Global responsibility: Tackling hunger is the only way forward

Agriculture and food security must be more firmly rooted in the agenda of Germany’s EU Council Presidency. Chancellor Angela Merkel has begun an ambitious European political programme: Striving for compromise in budget negotiations, conducting negotiations for an orderly Brexit as well as an appropriate policy response to the corona crisis. Unfortunately, one of Mrs Merkel’s strategic positions that she previously held is nowhere to be found: The prosperity of Africa is in the interest of Europe. 

 

Somalia / Mogadishu, July 2011: this woman fled with her children from Baidoa, located 250 kilometres away, to the IDP Camp Al-Hidaaya. © Christoph Püschner/Zeitenspiegel
Somalia / Mogadishu, July 2011: this woman fled with her children from Baidoa, located 250 kilometres away, to the IDP Camp Al-Hidaaya. © Christoph Püschner/Zeitenspiegel

Lisa Hücking

Lisa Hücking (Deutsche Welthungerhilfe)

Lisa Hücking is an Expert for Agriculture and Nutrition Policy at Welthungerhilfe.

 

Welthungerhilfe (WHH)

Welthungerhilfe

 

The lockdown strategies that were largely implemented very early on and resolutely had and have particularly devastating economic and social consequences in the Global South that can undo two decades’ worth of social successes to tackle hunger and poverty.

Therefore, Germany’s Council Presidency must defend the goals it has set for itself, especially in a phase of setbacks: Tackling poverty is anchored in the Lisbon Treaty (Article 208) and the European Commission has set itself the sustainability goal of ‘zero hunger’ in its communication Towards a comprehensive strategy with Africa.

 

In many African countries, basic foods are imported even though 50-70% of the labour force work in agriculture. The agricultural and food sector must be at the centre of every strategy to mitigate the consequences of the Covid-19 crisis in the short term and to develop productive employment in the long term. The goal here is not just to recover lost income for the poorer rural population but also to avert the growing food crisis. Furthermore, the uncertain future prospects in many countries of sub-Saharan Africa add to the political instability and not just in regions that are already characterised by fragile statehood.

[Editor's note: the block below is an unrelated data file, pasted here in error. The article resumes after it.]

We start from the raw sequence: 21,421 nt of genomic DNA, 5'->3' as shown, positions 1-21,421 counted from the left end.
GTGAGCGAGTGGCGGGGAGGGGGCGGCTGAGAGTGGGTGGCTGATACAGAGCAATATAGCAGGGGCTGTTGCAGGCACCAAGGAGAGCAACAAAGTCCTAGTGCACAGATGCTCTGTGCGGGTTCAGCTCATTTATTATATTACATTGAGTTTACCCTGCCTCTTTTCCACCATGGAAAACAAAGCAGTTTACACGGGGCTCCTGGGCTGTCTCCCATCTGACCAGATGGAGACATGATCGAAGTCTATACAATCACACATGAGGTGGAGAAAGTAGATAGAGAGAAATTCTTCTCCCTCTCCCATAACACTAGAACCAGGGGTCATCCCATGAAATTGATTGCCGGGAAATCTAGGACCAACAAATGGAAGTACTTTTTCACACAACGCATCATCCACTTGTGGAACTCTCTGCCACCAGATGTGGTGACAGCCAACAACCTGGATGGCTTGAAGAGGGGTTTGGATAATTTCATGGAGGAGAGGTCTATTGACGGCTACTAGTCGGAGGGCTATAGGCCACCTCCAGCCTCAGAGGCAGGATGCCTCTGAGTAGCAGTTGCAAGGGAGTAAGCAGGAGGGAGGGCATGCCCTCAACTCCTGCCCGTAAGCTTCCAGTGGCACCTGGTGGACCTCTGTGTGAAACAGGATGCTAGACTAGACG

Particularly this larger political reason must be addressed when tackling hunger and poverty to create decent perspectives on our neighbour continent: 

  • Africa can feed itself but the self-sufficiency rate with food must be increased. To do so, a productive, diversified and therefore resilient agricultural and food sector is just as necessary as the boosting of supply chains within Africa. 
  • Farmers’ associations and organisations must be strengthened. It is their voices that must be heard in social dialogue for a more forward-looking agricultural policy. 
  • Sustainable practices contribute to being able to deal better with the effects of climate change. They must be further supported in development collaboration.  
  • Legal certainty, social security systems as well as mechanisms for political participation for civil-society actors are part of the necessary framework for supporting modern agriculture as well as secure land rights - both traditional and formal. 

 

Republic of Togo / Lome, Nov. 2015: advertisement of imported food on large billboards on the outskirts of a market. © Christoph Püschner/Brot für die Welt